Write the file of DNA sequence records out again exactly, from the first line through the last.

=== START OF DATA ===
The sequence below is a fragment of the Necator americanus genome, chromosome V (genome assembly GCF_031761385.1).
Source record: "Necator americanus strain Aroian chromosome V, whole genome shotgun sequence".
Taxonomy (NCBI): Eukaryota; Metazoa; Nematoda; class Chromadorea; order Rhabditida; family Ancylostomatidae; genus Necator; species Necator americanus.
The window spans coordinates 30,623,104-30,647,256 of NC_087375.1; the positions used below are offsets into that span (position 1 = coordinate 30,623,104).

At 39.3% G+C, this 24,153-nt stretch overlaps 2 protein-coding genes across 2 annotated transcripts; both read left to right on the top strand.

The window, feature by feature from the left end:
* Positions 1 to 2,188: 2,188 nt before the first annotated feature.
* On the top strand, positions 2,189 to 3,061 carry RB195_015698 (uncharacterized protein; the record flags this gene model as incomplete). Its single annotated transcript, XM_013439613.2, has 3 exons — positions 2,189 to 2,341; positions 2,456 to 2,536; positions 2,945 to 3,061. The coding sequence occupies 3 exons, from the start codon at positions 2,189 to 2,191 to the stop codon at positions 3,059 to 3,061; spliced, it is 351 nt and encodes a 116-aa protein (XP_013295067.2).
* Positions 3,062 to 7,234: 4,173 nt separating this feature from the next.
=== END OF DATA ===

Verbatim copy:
The sequence below is a fragment of the Necator americanus genome, chromosome V (genome assembly GCF_031761385.1).
Source record: "Necator americanus strain Aroian chromosome V, whole genome shotgun sequence".
Taxonomy (NCBI): Eukaryota; Metazoa; Nematoda; class Chromadorea; order Rhabditida; family Ancylostomatidae; genus Necator; species Necator americanus.
The window spans coordinates 30,623,104-30,647,256 of NC_087375.1; the positions used below are offsets into that span (position 1 = coordinate 30,623,104).

At 39.3% G+C, this 24,153-nt stretch overlaps 2 protein-coding genes across 2 annotated transcripts; both read left to right on the top strand.

The window, feature by feature from the left end:
* Positions 1 to 2,188: 2,188 nt before the first annotated feature.
* On the top strand, positions 2,189 to 3,061 carry RB195_015698 (uncharacterized protein; the record flags this gene model as incomplete). Its single annotated transcript, XM_013439613.2, has 3 exons — positions 2,189 to 2,341; positions 2,456 to 2,536; positions 2,945 to 3,061. The coding sequence occupies 3 exons, from the start codon at positions 2,189 to 2,191 to the stop codon at positions 3,059 to 3,061; spliced, it is 351 nt and encodes a 116-aa protein (XP_013295067.2).
* Positions 3,062 to 7,234: 4,173 nt separating this feature from the next.